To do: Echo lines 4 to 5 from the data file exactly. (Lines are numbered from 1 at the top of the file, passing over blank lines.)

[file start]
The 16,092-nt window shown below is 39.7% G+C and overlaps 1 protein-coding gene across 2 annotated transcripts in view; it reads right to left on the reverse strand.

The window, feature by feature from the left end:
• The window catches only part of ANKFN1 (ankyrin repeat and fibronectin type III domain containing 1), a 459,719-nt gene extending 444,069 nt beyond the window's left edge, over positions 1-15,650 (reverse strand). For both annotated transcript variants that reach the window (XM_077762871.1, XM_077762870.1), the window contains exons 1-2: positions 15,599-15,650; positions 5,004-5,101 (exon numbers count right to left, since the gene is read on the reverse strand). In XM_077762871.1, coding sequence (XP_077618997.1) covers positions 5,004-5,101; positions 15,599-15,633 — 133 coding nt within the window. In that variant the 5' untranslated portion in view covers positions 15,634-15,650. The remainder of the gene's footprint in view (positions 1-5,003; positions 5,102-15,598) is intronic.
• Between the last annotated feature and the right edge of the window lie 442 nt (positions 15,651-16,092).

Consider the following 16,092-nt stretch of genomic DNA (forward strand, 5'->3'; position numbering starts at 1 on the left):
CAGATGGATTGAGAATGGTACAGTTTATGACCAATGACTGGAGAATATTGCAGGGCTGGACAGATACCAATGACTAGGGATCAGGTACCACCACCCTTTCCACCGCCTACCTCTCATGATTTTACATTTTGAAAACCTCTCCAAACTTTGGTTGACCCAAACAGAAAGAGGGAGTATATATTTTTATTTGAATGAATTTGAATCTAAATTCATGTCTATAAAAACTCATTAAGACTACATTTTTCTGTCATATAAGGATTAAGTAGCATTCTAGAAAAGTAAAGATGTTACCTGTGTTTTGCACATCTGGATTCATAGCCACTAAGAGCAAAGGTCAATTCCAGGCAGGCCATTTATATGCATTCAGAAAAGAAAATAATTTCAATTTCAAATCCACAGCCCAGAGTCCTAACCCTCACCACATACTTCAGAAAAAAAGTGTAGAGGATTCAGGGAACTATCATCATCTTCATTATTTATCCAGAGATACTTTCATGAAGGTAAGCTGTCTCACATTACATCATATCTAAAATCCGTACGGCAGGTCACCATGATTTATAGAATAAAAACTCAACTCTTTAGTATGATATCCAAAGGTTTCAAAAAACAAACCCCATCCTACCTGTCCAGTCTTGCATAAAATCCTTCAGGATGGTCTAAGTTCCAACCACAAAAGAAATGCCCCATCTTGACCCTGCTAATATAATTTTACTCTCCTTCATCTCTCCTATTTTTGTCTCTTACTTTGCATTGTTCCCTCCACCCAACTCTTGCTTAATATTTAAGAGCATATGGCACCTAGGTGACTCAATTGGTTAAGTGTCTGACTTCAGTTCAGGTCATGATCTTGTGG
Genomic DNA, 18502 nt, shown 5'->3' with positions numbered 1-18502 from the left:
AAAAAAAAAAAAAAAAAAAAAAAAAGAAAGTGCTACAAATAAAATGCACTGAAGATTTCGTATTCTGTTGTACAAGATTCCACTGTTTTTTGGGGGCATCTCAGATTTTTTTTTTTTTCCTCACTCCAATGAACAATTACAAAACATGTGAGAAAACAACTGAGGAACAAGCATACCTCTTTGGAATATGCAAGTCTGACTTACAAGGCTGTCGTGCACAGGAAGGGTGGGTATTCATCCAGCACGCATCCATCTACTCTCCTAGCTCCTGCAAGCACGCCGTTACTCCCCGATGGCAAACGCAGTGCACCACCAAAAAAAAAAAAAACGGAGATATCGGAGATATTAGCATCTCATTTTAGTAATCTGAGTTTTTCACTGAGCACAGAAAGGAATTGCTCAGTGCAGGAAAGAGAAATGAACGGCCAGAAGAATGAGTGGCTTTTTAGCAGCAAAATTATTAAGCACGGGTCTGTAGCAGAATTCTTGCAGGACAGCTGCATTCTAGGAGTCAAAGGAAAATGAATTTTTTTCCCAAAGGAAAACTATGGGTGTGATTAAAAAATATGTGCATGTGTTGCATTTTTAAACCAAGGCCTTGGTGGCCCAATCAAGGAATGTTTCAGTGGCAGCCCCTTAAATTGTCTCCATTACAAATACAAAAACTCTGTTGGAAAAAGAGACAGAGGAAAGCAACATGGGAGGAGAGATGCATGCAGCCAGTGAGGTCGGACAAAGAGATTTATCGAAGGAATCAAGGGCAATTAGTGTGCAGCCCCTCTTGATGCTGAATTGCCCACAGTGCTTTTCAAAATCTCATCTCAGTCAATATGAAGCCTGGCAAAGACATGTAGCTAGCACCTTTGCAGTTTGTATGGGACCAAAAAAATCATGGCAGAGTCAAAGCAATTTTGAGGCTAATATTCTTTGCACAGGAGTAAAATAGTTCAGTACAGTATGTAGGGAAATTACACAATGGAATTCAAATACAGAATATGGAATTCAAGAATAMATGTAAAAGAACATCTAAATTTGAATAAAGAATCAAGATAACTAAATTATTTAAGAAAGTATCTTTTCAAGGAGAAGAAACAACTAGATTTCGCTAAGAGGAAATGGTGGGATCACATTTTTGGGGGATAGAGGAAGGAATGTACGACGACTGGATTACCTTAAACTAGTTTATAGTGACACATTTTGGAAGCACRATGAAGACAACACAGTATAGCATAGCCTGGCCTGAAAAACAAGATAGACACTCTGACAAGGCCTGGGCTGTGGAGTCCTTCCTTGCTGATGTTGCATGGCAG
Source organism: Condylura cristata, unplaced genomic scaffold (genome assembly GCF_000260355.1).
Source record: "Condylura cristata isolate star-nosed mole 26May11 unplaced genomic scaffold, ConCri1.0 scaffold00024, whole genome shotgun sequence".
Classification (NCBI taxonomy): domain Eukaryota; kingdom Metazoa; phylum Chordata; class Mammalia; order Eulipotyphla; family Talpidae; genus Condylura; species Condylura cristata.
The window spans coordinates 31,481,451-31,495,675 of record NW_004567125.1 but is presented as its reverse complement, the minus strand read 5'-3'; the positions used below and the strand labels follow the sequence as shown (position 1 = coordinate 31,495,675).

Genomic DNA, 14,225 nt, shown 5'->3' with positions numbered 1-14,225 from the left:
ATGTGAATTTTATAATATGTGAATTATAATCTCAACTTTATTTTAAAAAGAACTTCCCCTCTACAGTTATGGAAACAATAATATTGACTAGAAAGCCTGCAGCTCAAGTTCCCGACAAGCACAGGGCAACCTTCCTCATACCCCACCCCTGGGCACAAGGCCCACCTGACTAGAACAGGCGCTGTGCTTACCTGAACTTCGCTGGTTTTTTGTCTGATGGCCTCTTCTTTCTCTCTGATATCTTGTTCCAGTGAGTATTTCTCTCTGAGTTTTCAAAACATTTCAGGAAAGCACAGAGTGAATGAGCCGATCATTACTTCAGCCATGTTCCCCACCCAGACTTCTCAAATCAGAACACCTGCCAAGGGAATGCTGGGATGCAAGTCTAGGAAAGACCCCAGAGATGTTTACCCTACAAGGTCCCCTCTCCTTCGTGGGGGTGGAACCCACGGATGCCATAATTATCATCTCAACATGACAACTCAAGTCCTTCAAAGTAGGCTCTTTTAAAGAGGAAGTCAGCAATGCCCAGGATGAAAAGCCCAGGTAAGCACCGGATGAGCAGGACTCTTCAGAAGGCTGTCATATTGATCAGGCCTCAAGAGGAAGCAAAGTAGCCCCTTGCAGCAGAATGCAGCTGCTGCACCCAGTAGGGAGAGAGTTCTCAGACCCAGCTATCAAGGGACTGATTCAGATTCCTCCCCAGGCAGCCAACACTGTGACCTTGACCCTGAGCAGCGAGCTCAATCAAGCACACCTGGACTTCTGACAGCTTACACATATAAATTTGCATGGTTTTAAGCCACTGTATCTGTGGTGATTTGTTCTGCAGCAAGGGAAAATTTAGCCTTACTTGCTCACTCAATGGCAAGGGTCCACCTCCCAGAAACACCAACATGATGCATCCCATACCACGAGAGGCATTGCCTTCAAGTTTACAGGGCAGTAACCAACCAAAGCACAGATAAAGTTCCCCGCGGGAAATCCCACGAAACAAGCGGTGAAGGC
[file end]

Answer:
• Between the last annotated feature and the right edge of the window lie 442 nt (positions 15,651-16,092).

Consider the following 16,092-nt stretch of genomic DNA (forward strand, 5'->3'; position numbering starts at 1 on the left):